I believe that this is a time of crisis for Christianity. Many creative, committed, and spiritually gifted people have been and are now leaving churches in disgust. Let's be honest: Most gay men and lesbians have either left religion altogether or have moved to their own gay churches in order to survive and flourish. And for very good reason. Those of us remaining in mainline Christian groups are a lonely and rapidly diminishing remnant. This is indicative of the general decline in mainline Protestantism, which I believe, has arisen, not from its failure to be more fundamentalistic, but instead from its failure to be more prophetic. Who can be committed to a religion that mouths love and practices hatred? That proclaims compassion and practices rejection? That teaches inclusivity and practices exclusion?
And let's be clear about this, the Bible is not to blame for this state of affairs. If the Bible's meager eleven verses of possible reference to homoeroticism were really the source of the vicious polemic against lesbians and gay men, then the church should also be out there stoning adulterers, condoning slavery, and refusing to tolerate, much less ordain, divorced people, for all of these other views are much clearer and much more widely attested in scripture than anything about homoeroticism. No, the source of hatred for lesbians, gay men, bisexuals, and transgendered persons is not biblical authority; it is, instead, those twin pillars of violence: ignorance and fear—the ignorance of difference and the profound fear of sexuality.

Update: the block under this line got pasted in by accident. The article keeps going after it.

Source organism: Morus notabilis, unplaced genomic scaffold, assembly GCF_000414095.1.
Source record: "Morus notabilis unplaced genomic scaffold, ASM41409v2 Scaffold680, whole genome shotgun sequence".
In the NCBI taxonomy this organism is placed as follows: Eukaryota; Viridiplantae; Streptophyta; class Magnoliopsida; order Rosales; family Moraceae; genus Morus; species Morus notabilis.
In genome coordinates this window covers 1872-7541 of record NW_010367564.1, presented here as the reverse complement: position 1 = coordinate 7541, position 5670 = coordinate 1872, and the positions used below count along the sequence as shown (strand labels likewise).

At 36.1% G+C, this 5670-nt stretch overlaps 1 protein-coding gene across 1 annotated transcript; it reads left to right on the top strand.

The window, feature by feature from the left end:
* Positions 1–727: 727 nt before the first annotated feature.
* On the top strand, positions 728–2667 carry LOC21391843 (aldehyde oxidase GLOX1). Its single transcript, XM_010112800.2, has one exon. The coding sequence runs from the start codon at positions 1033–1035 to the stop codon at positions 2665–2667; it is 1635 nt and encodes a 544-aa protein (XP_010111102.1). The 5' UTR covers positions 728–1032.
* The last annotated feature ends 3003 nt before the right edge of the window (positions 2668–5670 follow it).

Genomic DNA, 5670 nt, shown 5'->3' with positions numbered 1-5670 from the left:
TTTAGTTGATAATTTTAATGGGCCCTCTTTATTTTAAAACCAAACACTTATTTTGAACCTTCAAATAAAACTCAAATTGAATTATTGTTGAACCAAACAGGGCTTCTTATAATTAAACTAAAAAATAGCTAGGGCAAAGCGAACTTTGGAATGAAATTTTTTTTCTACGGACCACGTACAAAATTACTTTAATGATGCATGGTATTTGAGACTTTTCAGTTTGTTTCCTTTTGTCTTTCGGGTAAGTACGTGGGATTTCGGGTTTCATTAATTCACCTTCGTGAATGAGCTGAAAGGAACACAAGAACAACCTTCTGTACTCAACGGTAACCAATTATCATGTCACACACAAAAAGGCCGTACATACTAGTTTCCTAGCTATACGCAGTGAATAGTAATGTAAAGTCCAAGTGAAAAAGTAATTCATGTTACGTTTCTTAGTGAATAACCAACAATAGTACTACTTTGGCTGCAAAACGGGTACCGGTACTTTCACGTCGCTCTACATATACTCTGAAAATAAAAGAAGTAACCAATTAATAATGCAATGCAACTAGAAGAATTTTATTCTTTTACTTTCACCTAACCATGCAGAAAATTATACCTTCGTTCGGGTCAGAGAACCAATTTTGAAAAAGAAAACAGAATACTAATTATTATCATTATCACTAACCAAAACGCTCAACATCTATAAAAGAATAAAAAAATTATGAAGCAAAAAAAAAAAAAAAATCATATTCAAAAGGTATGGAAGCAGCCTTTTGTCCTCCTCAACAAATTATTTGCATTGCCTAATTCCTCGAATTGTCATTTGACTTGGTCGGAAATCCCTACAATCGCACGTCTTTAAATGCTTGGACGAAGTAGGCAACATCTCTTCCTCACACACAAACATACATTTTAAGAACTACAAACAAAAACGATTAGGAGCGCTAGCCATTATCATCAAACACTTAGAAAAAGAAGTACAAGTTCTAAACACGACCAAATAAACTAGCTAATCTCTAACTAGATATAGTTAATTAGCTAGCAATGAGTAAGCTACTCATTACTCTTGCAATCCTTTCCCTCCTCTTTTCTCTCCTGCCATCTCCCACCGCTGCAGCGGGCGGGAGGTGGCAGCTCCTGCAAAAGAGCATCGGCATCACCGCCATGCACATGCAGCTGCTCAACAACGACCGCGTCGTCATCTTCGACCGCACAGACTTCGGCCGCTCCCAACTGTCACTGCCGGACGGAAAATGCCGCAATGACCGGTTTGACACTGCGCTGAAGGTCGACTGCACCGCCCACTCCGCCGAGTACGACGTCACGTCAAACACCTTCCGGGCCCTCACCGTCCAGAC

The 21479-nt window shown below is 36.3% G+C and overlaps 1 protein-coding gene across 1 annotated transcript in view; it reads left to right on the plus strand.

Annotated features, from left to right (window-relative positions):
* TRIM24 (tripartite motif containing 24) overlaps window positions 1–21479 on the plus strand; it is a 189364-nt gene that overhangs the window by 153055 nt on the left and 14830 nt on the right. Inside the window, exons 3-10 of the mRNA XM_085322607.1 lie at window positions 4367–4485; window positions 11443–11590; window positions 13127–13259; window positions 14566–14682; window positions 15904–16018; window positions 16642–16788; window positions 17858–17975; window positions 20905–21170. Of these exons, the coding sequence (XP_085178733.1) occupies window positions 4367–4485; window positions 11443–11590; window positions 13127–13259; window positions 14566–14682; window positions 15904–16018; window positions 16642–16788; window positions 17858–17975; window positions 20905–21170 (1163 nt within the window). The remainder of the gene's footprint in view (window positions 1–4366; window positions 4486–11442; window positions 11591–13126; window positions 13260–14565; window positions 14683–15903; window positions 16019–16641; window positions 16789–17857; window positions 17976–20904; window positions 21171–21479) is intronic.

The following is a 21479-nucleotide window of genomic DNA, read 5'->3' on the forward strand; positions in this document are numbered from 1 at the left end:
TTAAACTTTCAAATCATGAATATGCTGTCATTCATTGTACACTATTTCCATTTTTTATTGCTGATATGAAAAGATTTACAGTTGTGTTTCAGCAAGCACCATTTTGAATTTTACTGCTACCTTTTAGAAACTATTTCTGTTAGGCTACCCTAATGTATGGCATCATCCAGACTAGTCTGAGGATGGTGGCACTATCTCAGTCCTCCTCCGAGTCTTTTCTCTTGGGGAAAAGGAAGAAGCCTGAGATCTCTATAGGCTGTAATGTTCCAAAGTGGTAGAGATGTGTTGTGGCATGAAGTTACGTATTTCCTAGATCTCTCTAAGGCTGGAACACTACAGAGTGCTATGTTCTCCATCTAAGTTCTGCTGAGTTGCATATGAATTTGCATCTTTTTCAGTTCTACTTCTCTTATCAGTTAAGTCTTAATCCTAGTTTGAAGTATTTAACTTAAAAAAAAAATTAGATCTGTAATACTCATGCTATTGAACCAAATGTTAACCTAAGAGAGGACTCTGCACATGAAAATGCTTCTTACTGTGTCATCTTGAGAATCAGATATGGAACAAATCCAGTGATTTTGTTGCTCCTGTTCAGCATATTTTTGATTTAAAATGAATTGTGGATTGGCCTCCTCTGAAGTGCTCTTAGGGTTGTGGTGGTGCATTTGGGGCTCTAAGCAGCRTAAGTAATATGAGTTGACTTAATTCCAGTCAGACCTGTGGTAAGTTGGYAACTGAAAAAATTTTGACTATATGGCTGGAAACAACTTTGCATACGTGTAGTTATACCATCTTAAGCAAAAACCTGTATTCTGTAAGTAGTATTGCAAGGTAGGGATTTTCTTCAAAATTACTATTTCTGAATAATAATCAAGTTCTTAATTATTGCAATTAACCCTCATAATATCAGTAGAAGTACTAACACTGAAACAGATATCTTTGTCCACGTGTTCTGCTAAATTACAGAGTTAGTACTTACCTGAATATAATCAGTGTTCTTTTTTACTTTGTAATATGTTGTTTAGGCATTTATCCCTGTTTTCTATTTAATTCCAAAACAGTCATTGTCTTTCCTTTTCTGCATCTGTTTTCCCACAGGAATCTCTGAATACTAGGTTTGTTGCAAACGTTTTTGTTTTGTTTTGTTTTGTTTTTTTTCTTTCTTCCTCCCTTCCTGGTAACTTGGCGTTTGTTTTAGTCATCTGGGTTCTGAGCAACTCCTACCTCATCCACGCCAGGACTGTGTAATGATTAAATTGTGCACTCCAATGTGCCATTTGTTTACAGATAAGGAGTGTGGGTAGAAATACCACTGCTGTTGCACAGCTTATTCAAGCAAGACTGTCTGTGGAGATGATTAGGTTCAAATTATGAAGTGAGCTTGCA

In this time of moral crisis, if you care about Christianity, if you care about justice, you must care about this issue. You don't have to like me; you don't have to like any of my lesbian sisters or gay brothers; you don't have to feel any sympathy for those "poor, maligned gay folks"—in fact, we don't really want your sympathy, we don't need it—we are survivors, who have for millennia lived and loved in spite of inquisitions, holocaust, plagues, hatred, and discrimination.
As Micah says, God has made of us "who were cast off a strong nation." It's the church you must have sympathy for; it's Christianity you must attend to; it's God's will for justice you must obey, or else "it shall be night to you without vision, and darkness to you, without divination. The sun shall go down upon the prophets, and the day shall be black over them; the seers shall be disgraced, and the diviners put to shame; they shall all cover their lips, for there is no answer from God."
"But as for me, I am filled with power, with the Spirit of the Lord, and with justice and with might."
Make this "Coming Out Day" a day for all of us to "come out" for justice.
Benediction: May the God of Justice be your guide, the Christ of Compassion, your
companion, and the Spirit of Truth, your constant teacher. Come out now for Justice and
Peace in our world. Amen.